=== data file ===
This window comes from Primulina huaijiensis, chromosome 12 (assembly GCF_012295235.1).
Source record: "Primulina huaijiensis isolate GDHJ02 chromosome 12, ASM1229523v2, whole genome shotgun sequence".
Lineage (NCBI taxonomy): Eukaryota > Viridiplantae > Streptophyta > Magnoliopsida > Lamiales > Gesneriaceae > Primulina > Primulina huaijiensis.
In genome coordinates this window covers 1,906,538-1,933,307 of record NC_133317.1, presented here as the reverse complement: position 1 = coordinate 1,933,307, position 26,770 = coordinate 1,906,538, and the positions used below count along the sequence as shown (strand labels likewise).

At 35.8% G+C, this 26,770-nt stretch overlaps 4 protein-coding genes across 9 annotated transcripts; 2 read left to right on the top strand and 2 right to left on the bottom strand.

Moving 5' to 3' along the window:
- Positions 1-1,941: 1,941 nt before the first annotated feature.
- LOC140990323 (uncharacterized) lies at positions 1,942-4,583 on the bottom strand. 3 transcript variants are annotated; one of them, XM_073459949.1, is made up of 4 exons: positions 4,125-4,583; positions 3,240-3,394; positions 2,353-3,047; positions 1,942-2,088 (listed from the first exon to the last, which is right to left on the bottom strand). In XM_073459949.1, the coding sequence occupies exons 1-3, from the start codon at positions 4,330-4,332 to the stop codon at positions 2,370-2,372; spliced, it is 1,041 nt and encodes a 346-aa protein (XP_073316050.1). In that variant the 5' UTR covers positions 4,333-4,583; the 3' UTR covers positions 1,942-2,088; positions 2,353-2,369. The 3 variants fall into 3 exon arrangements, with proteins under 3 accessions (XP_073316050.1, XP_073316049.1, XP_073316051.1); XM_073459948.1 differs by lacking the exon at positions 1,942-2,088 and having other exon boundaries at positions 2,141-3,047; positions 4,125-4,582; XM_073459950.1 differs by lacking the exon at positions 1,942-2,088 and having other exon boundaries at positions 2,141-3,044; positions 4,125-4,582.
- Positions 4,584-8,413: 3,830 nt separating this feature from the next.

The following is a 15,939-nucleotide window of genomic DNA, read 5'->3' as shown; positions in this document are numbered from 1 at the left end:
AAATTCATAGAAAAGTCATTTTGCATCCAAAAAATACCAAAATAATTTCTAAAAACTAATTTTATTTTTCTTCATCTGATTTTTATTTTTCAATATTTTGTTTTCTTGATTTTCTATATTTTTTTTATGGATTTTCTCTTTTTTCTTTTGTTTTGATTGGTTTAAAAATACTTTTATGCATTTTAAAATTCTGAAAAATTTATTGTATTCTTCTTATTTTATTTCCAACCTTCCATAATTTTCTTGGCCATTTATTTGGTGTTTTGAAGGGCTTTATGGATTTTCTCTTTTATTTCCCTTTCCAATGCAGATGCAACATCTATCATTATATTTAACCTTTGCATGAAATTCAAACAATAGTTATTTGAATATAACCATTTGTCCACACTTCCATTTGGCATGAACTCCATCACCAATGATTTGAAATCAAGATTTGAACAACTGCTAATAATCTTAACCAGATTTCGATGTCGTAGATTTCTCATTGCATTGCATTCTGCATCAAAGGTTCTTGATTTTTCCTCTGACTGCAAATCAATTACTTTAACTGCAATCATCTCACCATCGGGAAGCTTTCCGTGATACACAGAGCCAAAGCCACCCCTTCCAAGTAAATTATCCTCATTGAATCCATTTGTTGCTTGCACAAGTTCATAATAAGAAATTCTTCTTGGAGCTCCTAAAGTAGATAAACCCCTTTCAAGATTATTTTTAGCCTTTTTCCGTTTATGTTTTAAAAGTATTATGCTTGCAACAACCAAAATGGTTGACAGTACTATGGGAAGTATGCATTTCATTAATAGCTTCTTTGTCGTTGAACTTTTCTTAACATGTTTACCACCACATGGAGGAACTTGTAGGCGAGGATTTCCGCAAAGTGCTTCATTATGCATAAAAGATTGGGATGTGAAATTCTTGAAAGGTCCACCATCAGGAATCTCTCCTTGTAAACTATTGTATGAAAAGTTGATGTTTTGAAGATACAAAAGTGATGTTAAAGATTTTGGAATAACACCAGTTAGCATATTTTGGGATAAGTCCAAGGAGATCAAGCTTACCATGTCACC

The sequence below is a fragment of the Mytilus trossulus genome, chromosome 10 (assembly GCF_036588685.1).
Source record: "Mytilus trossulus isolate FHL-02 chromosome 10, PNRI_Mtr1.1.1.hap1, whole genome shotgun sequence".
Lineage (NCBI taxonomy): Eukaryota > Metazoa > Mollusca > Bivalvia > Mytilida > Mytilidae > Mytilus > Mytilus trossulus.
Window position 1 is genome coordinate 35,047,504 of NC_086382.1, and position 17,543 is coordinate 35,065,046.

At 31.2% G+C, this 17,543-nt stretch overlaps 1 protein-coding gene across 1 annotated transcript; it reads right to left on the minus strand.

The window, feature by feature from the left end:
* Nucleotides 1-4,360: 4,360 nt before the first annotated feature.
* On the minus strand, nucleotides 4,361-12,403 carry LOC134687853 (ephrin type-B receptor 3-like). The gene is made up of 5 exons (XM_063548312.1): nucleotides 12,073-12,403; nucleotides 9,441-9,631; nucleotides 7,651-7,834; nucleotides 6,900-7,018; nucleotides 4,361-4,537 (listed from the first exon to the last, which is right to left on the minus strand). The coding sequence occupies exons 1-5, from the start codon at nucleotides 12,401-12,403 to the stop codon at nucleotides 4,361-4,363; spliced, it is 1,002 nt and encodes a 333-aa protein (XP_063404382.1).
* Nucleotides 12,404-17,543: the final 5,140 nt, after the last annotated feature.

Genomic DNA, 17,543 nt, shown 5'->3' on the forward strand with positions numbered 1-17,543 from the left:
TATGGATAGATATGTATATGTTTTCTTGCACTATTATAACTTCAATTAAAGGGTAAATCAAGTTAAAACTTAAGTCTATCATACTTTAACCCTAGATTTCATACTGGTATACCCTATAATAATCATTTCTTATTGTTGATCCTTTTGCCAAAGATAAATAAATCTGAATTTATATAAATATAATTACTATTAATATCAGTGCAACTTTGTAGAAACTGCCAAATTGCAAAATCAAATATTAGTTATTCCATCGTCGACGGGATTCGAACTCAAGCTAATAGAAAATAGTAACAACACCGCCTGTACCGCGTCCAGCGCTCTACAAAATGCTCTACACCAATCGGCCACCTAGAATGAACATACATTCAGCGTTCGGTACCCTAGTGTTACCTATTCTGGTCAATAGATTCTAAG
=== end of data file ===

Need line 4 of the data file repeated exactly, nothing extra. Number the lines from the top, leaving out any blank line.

In genome coordinates this window covers 1,906,538-1,933,307 of record NC_133317.1, presented here as the reverse complement: position 1 = coordinate 1,933,307, position 26,770 = coordinate 1,906,538, and the positions used below count along the sequence as shown (strand labels likewise).